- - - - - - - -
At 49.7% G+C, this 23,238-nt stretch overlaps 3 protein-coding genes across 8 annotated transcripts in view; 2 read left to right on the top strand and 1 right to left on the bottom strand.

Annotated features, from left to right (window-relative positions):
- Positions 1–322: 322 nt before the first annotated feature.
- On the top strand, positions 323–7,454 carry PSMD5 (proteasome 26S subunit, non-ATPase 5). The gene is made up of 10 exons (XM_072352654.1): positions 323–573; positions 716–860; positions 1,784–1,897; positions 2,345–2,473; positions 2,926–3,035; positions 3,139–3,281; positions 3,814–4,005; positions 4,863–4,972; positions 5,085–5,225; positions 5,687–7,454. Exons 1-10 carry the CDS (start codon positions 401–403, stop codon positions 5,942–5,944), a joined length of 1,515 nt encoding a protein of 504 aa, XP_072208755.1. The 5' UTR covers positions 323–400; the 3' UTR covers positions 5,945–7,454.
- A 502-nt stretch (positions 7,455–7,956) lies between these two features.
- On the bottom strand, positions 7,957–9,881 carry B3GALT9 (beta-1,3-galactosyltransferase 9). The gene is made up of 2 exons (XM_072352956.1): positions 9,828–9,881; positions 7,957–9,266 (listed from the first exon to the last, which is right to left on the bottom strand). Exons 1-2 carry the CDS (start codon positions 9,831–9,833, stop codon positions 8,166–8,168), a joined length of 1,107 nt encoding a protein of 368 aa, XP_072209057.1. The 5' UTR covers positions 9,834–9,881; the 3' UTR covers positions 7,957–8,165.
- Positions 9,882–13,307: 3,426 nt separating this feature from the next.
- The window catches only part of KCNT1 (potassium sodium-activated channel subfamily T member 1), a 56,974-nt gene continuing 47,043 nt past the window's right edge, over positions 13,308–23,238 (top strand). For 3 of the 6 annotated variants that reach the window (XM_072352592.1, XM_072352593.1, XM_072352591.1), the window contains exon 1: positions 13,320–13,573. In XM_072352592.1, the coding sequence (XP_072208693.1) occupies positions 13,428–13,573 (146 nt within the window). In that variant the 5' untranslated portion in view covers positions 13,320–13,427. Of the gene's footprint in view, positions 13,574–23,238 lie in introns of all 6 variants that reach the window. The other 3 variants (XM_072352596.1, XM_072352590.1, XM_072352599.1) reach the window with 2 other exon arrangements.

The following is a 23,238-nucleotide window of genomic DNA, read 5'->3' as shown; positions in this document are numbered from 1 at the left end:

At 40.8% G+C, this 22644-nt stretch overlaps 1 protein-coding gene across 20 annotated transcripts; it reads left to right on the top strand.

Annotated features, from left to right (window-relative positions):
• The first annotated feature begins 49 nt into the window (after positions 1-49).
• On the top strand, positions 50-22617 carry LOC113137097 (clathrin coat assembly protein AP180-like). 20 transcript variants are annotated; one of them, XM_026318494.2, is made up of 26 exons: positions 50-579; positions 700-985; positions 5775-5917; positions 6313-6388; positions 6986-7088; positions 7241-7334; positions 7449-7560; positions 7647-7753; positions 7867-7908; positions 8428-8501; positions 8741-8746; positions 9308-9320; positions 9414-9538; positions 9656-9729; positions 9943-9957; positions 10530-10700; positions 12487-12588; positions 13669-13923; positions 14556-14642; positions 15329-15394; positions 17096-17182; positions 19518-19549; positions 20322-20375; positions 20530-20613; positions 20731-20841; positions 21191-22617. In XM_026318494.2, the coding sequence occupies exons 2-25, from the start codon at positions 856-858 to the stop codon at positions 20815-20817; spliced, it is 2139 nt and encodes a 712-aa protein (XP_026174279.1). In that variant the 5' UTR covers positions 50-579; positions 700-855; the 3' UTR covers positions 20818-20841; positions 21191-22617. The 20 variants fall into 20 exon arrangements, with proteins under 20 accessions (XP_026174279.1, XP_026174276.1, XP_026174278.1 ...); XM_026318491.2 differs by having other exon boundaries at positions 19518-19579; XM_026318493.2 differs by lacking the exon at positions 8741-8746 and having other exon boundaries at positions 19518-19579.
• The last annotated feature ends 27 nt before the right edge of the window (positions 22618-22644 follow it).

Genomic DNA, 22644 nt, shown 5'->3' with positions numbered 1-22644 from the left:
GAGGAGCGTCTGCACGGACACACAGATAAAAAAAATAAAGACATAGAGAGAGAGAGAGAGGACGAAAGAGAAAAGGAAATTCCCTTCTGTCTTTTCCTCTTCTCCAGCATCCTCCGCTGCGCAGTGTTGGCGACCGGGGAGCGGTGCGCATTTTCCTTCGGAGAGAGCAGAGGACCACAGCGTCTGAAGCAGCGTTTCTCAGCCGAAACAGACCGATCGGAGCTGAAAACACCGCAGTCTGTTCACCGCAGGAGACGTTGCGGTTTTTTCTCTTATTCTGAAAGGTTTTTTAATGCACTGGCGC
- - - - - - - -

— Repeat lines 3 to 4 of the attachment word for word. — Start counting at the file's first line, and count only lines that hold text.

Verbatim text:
- Positions 1–322: 322 nt before the first annotated feature.
- On the top strand, positions 323–7,454 carry PSMD5 (proteasome 26S subunit, non-ATPase 5). The gene is made up of 10 exons (XM_072352654.1): positions 323–573; positions 716–860; positions 1,784–1,897; positions 2,345–2,473; positions 2,926–3,035; positions 3,139–3,281; positions 3,814–4,005; positions 4,863–4,972; positions 5,085–5,225; positions 5,687–7,454. Exons 1-10 carry the CDS (start codon positions 401–403, stop codon positions 5,942–5,944), a joined length of 1,515 nt encoding a protein of 504 aa, XP_072208755.1. The 5' UTR covers positions 323–400; the 3' UTR covers positions 5,945–7,454.